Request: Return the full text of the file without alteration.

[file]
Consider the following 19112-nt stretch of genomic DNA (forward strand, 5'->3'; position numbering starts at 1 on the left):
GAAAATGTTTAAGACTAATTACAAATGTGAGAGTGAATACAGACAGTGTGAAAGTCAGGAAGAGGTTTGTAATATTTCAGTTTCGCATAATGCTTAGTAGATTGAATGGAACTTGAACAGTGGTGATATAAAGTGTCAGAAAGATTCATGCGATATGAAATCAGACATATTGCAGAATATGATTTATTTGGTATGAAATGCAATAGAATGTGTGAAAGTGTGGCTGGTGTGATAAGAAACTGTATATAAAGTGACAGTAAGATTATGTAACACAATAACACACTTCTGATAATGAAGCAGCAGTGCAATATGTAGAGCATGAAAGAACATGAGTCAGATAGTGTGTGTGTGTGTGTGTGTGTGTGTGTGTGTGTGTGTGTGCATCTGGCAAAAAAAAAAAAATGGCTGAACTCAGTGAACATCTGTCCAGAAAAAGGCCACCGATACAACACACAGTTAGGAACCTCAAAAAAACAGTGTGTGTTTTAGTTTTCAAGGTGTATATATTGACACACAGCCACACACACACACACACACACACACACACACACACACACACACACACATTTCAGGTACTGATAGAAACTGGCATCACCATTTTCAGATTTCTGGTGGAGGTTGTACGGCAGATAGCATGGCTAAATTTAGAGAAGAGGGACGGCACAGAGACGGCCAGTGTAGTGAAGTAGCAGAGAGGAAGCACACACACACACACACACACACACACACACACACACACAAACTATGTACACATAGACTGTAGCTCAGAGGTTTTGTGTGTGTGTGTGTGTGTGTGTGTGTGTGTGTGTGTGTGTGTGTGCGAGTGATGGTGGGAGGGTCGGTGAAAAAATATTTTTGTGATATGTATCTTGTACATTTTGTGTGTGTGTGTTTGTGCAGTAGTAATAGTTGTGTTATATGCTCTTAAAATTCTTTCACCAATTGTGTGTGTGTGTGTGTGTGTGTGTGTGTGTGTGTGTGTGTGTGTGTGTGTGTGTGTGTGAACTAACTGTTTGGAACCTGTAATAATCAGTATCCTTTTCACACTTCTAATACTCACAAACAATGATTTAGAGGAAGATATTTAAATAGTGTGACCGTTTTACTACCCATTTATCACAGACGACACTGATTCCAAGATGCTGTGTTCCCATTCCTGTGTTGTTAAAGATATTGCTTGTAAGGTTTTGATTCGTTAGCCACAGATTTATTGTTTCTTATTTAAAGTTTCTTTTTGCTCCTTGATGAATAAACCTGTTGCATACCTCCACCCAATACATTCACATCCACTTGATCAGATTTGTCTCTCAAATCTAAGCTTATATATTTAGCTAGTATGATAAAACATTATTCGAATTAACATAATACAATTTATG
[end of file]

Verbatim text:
Consider the following 19112-nt stretch of genomic DNA (forward strand, 5'->3'; position numbering starts at 1 on the left):
GAAAATGTTTAAGACTAATTACAAATGTGAGAGTGAATACAGACAGTGTGAAAGTCAGGAAGAGGTTTGTAATATTTCAGTTTCGCATAATGCTTAGTAGATTGAATGGAACTTGAACAGTGGTGATATAAAGTGTCAGAAAGATTCATGCGATATGAAATCAGACATATTGCAGAATATGATTTATTTGGTATGAAATGCAATAGAATGTGTGAAAGTGTGGCTGGTGTGATAAGAAACTGTATATAAAGTGACAGTAAGATTATGTAACACAATAACACACTTCTGATAATGAAGCAGCAGTGCAATATGTAGAGCATGAAAGAACATGAGTCAGATAGTGTGTGTGTGTGTGTGTGTGTGTGTGTGTGTGTGTGTGTGCATCTGGCAAAAAAAAAAAAATGGCTGAACTCAGTGAACATCTGTCCAGAAAAAGGCCACCGATACAACACACAGTTAGGAACCTCAAAAAAACAGTGTGTGTTTTAGTTTTCAAGGTGTATATATTGACACACAGCCACACACACACACACACACACACACACACACACACACACACACACACATTTCAGGTACTGATAGAAACTGGCATCACCATTTTCAGATTTCTGGTGGAGGTTGTACGGCAGATAGCATGGCTAAATTTAGAGAAGAGGGACGGCACAGAGACGGCCAGTGTAGTGAAGTAGCAGAGAGGAAGCACACACACACACACACACACACACACACACACACACACAAACTATGTACACATAGACTGTAGCTCAGAGGTTTTGTGTGTGTGTGTGTGTGTGTGTGTGTGTGTGTGTGTGTGTGTGTGCGAGTGATGGTGGGAGGGTCGGTGAAAAAATATTTTTGTGATATGTATCTTGTACATTTTGTGTGTGTGTGTTTGTGCAGTAGTAATAGTTGTGTTATATGCTCTTAAAATTCTTTCACCAATTGTGTGTGTGTGTGTGTGTGTGTGTGTGTGTGTGTGTGTGTGTGTGTGTGTGTGTGTGTGAACTAACTGTTTGGAACCTGTAATAATCAGTATCCTTTTCACACTTCTAATACTCACAAACAATGATTTAGAGGAAGATATTTAAATAGTGTGACCGTTTTACTACCCATTTATCACAGACGACACTGATTCCAAGATGCTGTGTTCCCATTCCTGTGTTGTTAAAGATATTGCTTGTAAGGTTTTGATTCGTTAGCCACAGATTTATTGTTTCTTATTTAAAGTTTCTTTTTGCTCCTTGATGAATAAACCTGTTGCATACCTCCACCCAATACATTCACATCCACTTGATCAGATTTGTCTCTCAAATCTAAGCTTATATATTTAGCTAGTATGATAAAACATTATTCGAATTAACATAATACAATTTATG